22. Space Telescope Science Institute, 3700 San Martin Drive, Baltimore, Maryland 21218, USA
  23. Astronomisches Rechen-Institut (ARI), Zentrum für Astronomie, Universität Heidelberg, Mönchhofstrasse 12–14, 69120 Heidelberg, Germany
  24. Astrophysics Research Institute, Liverpool John Moores University, Twelve Quays House, Egerton Wharf, Birkenhead CH41 1LD, UK
  25. Astronomy and Planetary Science Division, Department of Physics, Queen's University Belfast, Belfast, UK
  26. Obserwatorium Astronomiczne Uniwersytetu Warszawskiego, Aleje Ujazdowskie 4, 00-478 Warszawa, Poland
  27. Universidad de Concepcion, Departamento de Fisica, Casilla 160–C, Concepcion, Chile
  28. Jodrell Bank Observatory, The University of Manchester, Macclesfield, Cheshire SK11 9DL, UK
  29. Princeton University Observatory, Peyton Hall, Princeton, New Jersey 08544, USA
  30. Solar-Terrestrial Environment Laboratory, Nagoya University, Nagoya 464-860, Japan
  31. Institute for Information and Mathematical Sciences, Massey University, Private Bag 102-904, Auckland, New Zealand
  32. Department of Physics, University of Auckland, Private Bag 92019, Auckland, New Zealand
  33. School of Chemical and Physical Sciences, Victoria University, PO Box 600, Wellington, New Zealand
  34. Nagano National College of Technology, Nagano 381-8550, Japan
  35. Department of Astrophysics, Faculty of Science, Nagoya University, Nagoya 464-860, Japan

Correspondence to: J.-P. Beaulieu1,4 Correspondence and requests for materials should be addressed to J.P.B. (Email: beaulieu@iap.fr) or D.P.B. (Email: bennett@nd.edu). The photometric data set is available at planet.iap.fr and ogle.astrouw.edu.pl.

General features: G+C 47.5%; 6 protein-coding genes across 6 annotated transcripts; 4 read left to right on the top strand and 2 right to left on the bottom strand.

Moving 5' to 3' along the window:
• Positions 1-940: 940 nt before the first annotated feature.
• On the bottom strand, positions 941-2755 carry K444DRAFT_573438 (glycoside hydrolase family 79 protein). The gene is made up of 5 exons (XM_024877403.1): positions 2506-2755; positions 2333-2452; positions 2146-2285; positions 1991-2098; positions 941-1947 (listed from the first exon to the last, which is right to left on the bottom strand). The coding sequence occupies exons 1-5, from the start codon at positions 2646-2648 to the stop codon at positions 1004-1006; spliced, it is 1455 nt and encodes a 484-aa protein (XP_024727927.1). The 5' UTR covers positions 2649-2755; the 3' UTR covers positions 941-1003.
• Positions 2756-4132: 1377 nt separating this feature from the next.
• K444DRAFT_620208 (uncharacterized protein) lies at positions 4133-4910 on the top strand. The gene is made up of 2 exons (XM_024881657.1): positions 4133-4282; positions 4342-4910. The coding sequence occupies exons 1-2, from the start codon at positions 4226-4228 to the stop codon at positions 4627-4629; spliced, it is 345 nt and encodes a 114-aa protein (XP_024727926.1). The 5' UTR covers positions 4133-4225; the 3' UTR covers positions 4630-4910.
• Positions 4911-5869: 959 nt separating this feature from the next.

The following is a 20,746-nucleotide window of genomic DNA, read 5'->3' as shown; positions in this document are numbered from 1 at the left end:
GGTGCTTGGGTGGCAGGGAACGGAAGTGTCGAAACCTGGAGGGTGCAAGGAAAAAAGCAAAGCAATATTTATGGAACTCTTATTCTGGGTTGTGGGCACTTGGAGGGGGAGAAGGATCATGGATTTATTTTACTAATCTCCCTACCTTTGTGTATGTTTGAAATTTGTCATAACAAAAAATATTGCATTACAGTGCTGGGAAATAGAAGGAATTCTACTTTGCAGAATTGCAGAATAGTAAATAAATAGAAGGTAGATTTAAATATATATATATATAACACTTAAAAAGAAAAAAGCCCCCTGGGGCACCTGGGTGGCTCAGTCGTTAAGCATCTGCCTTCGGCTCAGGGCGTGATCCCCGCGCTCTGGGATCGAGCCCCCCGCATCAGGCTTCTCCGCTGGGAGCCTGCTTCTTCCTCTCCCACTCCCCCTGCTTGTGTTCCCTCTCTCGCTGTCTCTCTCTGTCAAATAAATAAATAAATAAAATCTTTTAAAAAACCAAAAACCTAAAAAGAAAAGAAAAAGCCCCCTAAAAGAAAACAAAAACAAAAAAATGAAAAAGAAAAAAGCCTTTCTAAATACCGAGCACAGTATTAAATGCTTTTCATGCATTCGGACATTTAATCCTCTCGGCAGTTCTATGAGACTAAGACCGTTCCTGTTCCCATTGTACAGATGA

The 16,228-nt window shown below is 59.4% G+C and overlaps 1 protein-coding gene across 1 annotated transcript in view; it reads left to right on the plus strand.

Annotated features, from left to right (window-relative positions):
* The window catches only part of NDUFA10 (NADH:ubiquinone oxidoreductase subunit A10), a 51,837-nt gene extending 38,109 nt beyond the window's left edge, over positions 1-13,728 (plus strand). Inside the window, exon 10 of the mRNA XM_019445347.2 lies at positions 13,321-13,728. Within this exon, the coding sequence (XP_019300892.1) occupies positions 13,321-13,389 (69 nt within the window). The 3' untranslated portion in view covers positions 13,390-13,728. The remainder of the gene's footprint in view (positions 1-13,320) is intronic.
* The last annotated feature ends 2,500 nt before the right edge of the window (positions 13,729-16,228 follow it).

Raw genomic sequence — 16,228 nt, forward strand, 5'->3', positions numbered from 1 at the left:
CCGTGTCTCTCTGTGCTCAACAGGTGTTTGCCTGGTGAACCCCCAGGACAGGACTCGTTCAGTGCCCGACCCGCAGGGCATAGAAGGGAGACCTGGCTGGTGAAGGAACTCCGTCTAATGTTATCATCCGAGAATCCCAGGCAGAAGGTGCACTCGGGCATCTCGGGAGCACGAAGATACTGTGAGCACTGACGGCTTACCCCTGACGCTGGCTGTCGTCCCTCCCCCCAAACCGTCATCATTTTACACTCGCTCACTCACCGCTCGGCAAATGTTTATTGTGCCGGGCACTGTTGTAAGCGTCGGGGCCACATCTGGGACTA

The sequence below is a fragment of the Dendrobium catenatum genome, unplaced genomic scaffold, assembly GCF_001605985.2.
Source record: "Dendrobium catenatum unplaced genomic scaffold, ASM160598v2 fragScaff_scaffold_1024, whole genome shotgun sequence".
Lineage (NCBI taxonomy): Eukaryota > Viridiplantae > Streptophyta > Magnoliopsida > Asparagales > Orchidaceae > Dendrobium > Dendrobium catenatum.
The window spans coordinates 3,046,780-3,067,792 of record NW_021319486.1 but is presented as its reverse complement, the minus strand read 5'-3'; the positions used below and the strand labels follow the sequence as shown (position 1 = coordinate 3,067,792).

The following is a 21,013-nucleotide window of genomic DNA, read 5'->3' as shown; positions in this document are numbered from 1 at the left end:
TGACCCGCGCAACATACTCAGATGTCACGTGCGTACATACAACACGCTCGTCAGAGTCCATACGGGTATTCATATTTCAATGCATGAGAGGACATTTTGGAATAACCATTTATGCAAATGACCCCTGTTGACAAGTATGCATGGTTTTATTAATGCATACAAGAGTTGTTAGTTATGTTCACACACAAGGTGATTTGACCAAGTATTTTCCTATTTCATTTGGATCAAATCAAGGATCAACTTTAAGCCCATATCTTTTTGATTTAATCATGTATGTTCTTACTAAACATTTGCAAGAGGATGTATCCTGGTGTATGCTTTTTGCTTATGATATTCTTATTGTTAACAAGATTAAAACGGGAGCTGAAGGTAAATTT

In the favoured core-accretion model of formation of planetary systems, solid planetesimals accumulate to build up planetary cores, which then accrete nebular gas if they are sufficiently massive. Around M-dwarf stars (the most common stars in our Galaxy), this model favours the formation of Earth-mass (Mcircle plus) to Neptune-mass planets with orbital radii of 1 to 10 astronomical units (au), which is consistent with the small number of gas giant planets known to orbit M-dwarf host stars1, 2, 3, 4. More than 170 extrasolar planets have been discovered with a wide range of masses and orbital periods, but planets of Neptune's mass or less have not hitherto been detected at separations of more than 0.15 au from normal stars. Here we report the discovery of a Unfortunately we are unable to provide accessible alternative text for this. If you require assistance to access this image, or to obtain a text description, please contact npg@nature.comMcircle plus planetary companion at a separation of Unfortunately we are unable to provide accessible alternative text for this. If you require assistance to access this image, or to obtain a text description, please contact npg@nature.comau from a Unfortunately we are unable to provide accessible alternative text for this. If you require assistance to access this image, or to obtain a text description, please contact npg@nature.comMcircle dot M-dwarf star, where Mcircle dot refers to a solar mass. (We propose to name it OGLE-2005-BLG-390Lb, indicating a planetary mass companion to the lens star of the microlensing event.) The mass is lower than that of GJ876d (ref. 5), although the error bars overlap. Our detection suggests that such cool, sub-Neptune-mass planets may be more common than gas giant planets, as predicted by the core accretion theory.